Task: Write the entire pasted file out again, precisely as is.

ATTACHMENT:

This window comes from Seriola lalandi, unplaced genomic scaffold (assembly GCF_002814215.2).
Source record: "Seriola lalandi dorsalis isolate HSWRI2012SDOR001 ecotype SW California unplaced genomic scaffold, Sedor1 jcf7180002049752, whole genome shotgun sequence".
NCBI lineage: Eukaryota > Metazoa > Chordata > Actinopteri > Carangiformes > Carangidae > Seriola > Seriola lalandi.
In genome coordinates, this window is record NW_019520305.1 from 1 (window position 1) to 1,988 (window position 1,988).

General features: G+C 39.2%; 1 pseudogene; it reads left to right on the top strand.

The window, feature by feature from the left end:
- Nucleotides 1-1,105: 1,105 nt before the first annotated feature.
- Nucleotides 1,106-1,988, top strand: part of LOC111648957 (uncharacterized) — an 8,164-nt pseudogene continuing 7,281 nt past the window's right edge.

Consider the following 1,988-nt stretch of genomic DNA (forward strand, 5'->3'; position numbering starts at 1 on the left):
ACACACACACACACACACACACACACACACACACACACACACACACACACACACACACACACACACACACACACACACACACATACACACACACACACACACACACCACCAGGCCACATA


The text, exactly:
This window comes from Seriola lalandi, unplaced genomic scaffold (assembly GCF_002814215.2).
Source record: "Seriola lalandi dorsalis isolate HSWRI2012SDOR001 ecotype SW California unplaced genomic scaffold, Sedor1 jcf7180002049752, whole genome shotgun sequence".
NCBI lineage: Eukaryota > Metazoa > Chordata > Actinopteri > Carangiformes > Carangidae > Seriola > Seriola lalandi.
In genome coordinates, this window is record NW_019520305.1 from 1 (window position 1) to 1,988 (window position 1,988).

General features: G+C 39.2%; 1 pseudogene; it reads left to right on the top strand.

The window, feature by feature from the left end:
- Nucleotides 1-1,105: 1,105 nt before the first annotated feature.
- Nucleotides 1,106-1,988, top strand: part of LOC111648957 (uncharacterized) — an 8,164-nt pseudogene continuing 7,281 nt past the window's right edge.

Consider the following 1,988-nt stretch of genomic DNA (forward strand, 5'->3'; position numbering starts at 1 on the left):
ACACACACACACACACACACACACACACACACACACACACACACACACACACACACACACACACACACACACACACACACACATACACACACACACACACACACACCACCAGGCCACATA